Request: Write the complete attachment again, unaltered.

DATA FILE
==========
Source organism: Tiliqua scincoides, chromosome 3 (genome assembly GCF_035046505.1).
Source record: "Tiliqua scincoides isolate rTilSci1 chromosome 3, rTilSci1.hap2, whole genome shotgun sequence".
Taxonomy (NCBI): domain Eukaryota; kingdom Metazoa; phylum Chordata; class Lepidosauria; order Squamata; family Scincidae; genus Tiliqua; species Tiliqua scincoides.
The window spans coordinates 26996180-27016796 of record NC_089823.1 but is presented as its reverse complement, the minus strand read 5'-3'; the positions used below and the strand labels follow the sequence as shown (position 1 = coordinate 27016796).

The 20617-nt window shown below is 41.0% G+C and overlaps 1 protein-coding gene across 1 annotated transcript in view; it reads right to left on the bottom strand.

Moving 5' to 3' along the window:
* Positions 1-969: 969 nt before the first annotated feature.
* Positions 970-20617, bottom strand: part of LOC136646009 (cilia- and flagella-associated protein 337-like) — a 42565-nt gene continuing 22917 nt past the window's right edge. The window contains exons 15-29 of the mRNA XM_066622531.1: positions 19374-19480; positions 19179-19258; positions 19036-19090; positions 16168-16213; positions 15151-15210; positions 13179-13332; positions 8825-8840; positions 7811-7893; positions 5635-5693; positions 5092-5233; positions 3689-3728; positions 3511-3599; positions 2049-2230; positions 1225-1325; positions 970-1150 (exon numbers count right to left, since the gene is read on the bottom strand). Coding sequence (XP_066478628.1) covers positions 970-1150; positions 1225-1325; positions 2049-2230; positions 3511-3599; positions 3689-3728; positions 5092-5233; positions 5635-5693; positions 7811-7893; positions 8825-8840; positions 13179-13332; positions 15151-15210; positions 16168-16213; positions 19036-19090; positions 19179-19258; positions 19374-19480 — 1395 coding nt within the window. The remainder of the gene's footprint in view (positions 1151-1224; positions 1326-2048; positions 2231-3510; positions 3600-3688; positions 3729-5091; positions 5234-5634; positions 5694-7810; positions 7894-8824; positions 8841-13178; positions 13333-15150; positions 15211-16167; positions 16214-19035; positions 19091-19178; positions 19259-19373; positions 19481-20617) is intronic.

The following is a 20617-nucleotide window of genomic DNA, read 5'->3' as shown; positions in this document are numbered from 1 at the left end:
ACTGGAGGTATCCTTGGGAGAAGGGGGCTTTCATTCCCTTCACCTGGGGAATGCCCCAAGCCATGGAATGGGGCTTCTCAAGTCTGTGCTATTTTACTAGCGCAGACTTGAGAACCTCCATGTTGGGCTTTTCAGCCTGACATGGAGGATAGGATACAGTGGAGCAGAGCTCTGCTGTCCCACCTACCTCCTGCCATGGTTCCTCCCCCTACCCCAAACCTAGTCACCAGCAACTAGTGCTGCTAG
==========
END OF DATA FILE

Source organism: Tiliqua scincoides, chromosome 3 (genome assembly GCF_035046505.1).
Source record: "Tiliqua scincoides isolate rTilSci1 chromosome 3, rTilSci1.hap2, whole genome shotgun sequence".
Taxonomy (NCBI): domain Eukaryota; kingdom Metazoa; phylum Chordata; class Lepidosauria; order Squamata; family Scincidae; genus Tiliqua; species Tiliqua scincoides.
The window spans coordinates 26996180-27016796 of record NC_089823.1 but is presented as its reverse complement, the minus strand read 5'-3'; the positions used below and the strand labels follow the sequence as shown (position 1 = coordinate 27016796).

The 20617-nt window shown below is 41.0% G+C and overlaps 1 protein-coding gene across 1 annotated transcript in view; it reads right to left on the bottom strand.

Moving 5' to 3' along the window:
* Positions 1-969: 969 nt before the first annotated feature.
* Positions 970-20617, bottom strand: part of LOC136646009 (cilia- and flagella-associated protein 337-like) — a 42565-nt gene continuing 22917 nt past the window's right edge. The window contains exons 15-29 of the mRNA XM_066622531.1: positions 19374-19480; positions 19179-19258; positions 19036-19090; positions 16168-16213; positions 15151-15210; positions 13179-13332; positions 8825-8840; positions 7811-7893; positions 5635-5693; positions 5092-5233; positions 3689-3728; positions 3511-3599; positions 2049-2230; positions 1225-1325; positions 970-1150 (exon numbers count right to left, since the gene is read on the bottom strand). Coding sequence (XP_066478628.1) covers positions 970-1150; positions 1225-1325; positions 2049-2230; positions 3511-3599; positions 3689-3728; positions 5092-5233; positions 5635-5693; positions 7811-7893; positions 8825-8840; positions 13179-13332; positions 15151-15210; positions 16168-16213; positions 19036-19090; positions 19179-19258; positions 19374-19480 — 1395 coding nt within the window. The remainder of the gene's footprint in view (positions 1151-1224; positions 1326-2048; positions 2231-3510; positions 3600-3688; positions 3729-5091; positions 5234-5634; positions 5694-7810; positions 7894-8824; positions 8841-13178; positions 13333-15150; positions 15211-16167; positions 16214-19035; positions 19091-19178; positions 19259-19373; positions 19481-20617) is intronic.

The following is a 20617-nucleotide window of genomic DNA, read 5'->3' as shown; positions in this document are numbered from 1 at the left end:
ACTGGAGGTATCCTTGGGAGAAGGGGGCTTTCATTCCCTTCACCTGGGGAATGCCCCAAGCCATGGAATGGGGCTTCTCAAGTCTGTGCTATTTTACTAGCGCAGACTTGAGAACCTCCATGTTGGGCTTTTCAGCCTGACATGGAGGATAGGATACAGTGGAGCAGAGCTCTGCTGTCCCACCTACCTCCTGCCATGGTTCCTCCCCCTACCCCAAACCTAGTCACCAGCAACTAGTGCTGCTAG